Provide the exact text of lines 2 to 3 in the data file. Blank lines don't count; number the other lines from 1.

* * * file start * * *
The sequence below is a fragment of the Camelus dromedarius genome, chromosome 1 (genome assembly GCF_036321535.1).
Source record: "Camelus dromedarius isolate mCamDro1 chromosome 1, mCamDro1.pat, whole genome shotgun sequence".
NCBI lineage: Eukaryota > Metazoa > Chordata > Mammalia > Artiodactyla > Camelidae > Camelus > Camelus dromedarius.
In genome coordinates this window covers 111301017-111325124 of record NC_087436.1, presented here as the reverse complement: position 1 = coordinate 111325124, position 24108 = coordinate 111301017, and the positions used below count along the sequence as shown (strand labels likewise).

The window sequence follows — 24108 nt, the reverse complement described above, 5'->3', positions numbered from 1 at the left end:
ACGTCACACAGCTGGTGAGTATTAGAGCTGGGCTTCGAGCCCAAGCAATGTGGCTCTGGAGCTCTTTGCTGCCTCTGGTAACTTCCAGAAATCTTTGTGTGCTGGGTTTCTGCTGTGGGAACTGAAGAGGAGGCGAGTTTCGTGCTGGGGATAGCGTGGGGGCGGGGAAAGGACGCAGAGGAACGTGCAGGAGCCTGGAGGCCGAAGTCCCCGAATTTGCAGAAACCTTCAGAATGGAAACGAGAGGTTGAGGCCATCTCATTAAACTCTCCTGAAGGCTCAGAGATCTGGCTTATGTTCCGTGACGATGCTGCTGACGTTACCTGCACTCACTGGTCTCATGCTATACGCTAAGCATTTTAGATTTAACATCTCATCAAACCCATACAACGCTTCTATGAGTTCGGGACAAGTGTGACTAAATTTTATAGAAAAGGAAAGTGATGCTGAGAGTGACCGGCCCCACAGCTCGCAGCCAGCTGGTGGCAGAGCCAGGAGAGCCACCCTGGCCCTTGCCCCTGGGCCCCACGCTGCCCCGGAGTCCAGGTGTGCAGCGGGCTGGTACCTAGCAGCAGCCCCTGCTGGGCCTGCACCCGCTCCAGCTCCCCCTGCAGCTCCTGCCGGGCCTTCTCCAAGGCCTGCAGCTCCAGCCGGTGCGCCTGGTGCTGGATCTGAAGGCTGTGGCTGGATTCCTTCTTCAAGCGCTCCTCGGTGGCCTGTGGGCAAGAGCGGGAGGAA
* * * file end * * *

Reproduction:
Source record: "Camelus dromedarius isolate mCamDro1 chromosome 1, mCamDro1.pat, whole genome shotgun sequence".
NCBI lineage: Eukaryota > Metazoa > Chordata > Mammalia > Artiodactyla > Camelidae > Camelus > Camelus dromedarius.